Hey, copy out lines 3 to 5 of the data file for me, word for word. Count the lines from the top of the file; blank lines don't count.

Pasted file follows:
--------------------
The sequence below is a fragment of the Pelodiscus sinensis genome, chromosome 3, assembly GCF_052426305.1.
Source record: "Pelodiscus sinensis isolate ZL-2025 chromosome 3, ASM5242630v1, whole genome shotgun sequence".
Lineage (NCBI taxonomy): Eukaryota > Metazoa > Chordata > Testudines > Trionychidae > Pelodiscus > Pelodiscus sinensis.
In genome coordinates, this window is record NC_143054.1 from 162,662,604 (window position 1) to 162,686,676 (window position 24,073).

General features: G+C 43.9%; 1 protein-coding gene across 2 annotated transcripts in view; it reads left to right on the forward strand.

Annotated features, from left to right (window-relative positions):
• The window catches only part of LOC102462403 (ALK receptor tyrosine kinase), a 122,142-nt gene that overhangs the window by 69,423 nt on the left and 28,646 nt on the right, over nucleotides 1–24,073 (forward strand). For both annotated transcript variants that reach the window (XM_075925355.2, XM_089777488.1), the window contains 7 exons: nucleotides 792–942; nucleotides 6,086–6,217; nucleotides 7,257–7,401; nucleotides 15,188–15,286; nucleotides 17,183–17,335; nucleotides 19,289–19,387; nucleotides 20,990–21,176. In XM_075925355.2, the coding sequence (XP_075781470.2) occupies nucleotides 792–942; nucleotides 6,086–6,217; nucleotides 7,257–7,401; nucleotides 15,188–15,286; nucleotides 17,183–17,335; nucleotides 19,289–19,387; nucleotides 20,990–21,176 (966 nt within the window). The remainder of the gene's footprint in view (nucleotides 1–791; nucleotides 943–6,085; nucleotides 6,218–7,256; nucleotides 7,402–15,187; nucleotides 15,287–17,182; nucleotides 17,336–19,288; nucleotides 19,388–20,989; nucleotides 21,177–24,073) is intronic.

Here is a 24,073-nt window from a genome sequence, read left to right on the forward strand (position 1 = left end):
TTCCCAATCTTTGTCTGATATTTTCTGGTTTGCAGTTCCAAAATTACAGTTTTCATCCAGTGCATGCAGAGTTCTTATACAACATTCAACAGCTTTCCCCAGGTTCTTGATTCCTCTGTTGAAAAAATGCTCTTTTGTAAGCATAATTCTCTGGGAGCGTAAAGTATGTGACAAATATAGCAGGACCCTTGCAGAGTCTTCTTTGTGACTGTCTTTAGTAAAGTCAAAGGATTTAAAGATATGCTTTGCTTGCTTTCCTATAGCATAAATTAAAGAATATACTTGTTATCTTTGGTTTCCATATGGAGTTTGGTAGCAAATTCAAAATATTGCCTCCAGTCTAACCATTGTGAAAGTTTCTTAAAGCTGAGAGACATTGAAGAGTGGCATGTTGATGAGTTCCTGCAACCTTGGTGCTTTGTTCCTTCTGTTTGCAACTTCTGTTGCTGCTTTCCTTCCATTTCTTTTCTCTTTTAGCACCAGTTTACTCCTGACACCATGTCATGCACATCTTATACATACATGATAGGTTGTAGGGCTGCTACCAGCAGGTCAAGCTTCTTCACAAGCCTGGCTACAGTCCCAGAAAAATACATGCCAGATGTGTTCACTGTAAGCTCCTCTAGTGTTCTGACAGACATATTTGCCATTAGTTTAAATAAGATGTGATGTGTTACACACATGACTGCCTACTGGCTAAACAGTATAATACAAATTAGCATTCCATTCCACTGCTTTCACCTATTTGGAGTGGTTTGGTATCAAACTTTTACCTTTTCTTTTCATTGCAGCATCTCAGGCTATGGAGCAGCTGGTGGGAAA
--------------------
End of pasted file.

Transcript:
Lineage (NCBI taxonomy): Eukaryota > Metazoa > Chordata > Testudines > Trionychidae > Pelodiscus > Pelodiscus sinensis.
In genome coordinates, this window is record NC_143054.1 from 162,662,604 (window position 1) to 162,686,676 (window position 24,073).

General features: G+C 43.9%; 1 protein-coding gene across 2 annotated transcripts in view; it reads left to right on the forward strand.